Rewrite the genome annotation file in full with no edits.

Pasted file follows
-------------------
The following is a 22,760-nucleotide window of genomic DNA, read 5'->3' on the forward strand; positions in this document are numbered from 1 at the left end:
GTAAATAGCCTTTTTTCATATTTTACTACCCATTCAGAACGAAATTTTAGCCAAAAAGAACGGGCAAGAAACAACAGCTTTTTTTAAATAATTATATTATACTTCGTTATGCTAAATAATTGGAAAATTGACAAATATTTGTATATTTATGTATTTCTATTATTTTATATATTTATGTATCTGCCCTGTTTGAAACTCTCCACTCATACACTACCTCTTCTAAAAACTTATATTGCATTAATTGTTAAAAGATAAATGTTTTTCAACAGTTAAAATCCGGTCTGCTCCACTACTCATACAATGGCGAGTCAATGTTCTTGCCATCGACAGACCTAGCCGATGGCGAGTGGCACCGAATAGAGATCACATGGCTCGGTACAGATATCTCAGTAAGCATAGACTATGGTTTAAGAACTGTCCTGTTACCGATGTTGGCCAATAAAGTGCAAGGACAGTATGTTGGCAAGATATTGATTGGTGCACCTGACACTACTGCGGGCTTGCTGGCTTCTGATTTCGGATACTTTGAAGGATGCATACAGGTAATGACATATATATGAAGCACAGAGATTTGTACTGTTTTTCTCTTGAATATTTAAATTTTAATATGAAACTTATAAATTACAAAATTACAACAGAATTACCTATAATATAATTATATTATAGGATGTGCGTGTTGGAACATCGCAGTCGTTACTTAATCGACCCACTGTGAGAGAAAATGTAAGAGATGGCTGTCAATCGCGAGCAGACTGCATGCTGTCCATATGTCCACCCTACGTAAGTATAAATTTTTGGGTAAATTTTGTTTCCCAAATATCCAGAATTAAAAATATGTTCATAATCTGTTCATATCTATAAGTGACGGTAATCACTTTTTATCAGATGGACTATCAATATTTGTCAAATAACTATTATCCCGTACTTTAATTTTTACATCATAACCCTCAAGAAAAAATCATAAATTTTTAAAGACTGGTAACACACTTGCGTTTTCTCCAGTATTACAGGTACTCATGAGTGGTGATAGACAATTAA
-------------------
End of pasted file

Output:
The following is a 22,760-nucleotide window of genomic DNA, read 5'->3' on the forward strand; positions in this document are numbered from 1 at the left end:
GTAAATAGCCTTTTTTCATATTTTACTACCCATTCAGAACGAAATTTTAGCCAAAAAGAACGGGCAAGAAACAACAGCTTTTTTTAAATAATTATATTATACTTCGTTATGCTAAATAATTGGAAAATTGACAAATATTTGTATATTTATGTATTTCTATTATTTTATATATTTATGTATCTGCCCTGTTTGAAACTCTCCACTCATACACTACCTCTTCTAAAAACTTATATTGCATTAATTGTTAAAAGATAAATGTTTTTCAACAGTTAAAATCCGGTCTGCTCCACTACTCATACAATGGCGAGTCAATGTTCTTGCCATCGACAGACCTAGCCGATGGCGAGTGGCACCGAATAGAGATCACATGGCTCGGTACAGATATCTCAGTAAGCATAGACTATGGTTTAAGAACTGTCCTGTTACCGATGTTGGCCAATAAAGTGCAAGGACAGTATGTTGGCAAGATATTGATTGGTGCACCTGACACTACTGCGGGCTTGCTGGCTTCTGATTTCGGATACTTTGAAGGATGCATACAGGTAATGACATATATATGAAGCACAGAGATTTGTACTGTTTTTCTCTTGAATATTTAAATTTTAATATGAAACTTATAAATTACAAAATTACAACAGAATTACCTATAATATAATTATATTATAGGATGTGCGTGTTGGAACATCGCAGTCGTTACTTAATCGACCCACTGTGAGAGAAAATGTAAGAGATGGCTGTCAATCGCGAGCAGACTGCATGCTGTCCATATGTCCACCCTACGTAAGTATAAATTTTTGGGTAAATTTTGTTTCCCAAATATCCAGAATTAAAAATATGTTCATAATCTGTTCATATCTATAAGTGACGGTAATCACTTTTTATCAGATGGACTATCAATATTTGTCAAATAACTATTATCCCGTACTTTAATTTTTACATCATAACCCTCAAGAAAAAATCATAAATTTTTAAAGACTGGTAACACACTTGCGTTTTCTCCAGTATTACAGGTACTCATGAGTGGTGATAGACAATTAA